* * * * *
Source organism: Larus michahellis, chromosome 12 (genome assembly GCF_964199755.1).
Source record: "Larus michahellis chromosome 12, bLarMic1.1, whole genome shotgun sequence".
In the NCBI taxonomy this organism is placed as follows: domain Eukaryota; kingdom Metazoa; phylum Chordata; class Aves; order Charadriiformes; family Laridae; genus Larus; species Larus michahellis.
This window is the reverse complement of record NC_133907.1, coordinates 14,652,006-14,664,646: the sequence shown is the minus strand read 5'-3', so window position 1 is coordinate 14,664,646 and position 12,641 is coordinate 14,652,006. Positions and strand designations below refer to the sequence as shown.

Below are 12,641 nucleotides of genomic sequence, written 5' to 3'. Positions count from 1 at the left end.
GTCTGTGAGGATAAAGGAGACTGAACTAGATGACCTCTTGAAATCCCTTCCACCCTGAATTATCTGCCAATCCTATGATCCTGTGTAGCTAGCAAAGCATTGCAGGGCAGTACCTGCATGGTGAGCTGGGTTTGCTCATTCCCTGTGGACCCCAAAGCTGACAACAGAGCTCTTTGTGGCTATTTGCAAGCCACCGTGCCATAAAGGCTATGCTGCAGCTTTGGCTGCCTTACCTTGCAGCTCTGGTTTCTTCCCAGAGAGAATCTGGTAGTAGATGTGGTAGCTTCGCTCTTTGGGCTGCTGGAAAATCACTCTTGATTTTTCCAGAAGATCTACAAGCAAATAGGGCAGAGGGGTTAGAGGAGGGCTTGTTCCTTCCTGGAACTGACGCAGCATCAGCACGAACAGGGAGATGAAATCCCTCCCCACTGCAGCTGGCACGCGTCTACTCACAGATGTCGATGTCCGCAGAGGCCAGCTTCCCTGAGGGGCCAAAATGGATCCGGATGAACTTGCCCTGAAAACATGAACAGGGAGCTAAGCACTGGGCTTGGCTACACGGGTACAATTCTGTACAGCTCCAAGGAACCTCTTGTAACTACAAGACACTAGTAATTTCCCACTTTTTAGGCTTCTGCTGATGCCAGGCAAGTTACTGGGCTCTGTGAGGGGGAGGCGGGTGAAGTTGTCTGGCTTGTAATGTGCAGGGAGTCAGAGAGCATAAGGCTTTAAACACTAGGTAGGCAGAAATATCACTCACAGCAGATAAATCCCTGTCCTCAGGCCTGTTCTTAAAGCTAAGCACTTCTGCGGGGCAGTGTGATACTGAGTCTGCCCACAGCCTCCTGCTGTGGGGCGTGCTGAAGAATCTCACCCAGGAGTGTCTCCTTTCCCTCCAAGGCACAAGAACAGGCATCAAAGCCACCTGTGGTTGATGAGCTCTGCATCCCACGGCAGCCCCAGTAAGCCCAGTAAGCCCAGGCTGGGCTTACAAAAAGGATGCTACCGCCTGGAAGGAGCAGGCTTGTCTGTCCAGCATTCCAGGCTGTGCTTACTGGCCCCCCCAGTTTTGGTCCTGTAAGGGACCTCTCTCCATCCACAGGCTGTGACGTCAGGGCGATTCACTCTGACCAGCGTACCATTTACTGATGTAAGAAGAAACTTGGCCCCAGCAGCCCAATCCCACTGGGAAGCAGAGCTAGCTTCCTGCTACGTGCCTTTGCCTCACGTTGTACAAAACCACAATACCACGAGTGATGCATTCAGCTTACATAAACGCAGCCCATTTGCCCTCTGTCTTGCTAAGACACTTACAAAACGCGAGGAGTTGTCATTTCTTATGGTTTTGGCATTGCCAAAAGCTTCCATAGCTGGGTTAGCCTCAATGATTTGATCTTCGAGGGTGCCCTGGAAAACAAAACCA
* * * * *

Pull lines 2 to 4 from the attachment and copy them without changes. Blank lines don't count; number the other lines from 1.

Source record: "Larus michahellis chromosome 12, bLarMic1.1, whole genome shotgun sequence".
In the NCBI taxonomy this organism is placed as follows: domain Eukaryota; kingdom Metazoa; phylum Chordata; class Aves; order Charadriiformes; family Laridae; genus Larus; species Larus michahellis.
This window is the reverse complement of record NC_133907.1, coordinates 14,652,006-14,664,646: the sequence shown is the minus strand read 5'-3', so window position 1 is coordinate 14,664,646 and position 12,641 is coordinate 14,652,006. Positions and strand designations below refer to the sequence as shown.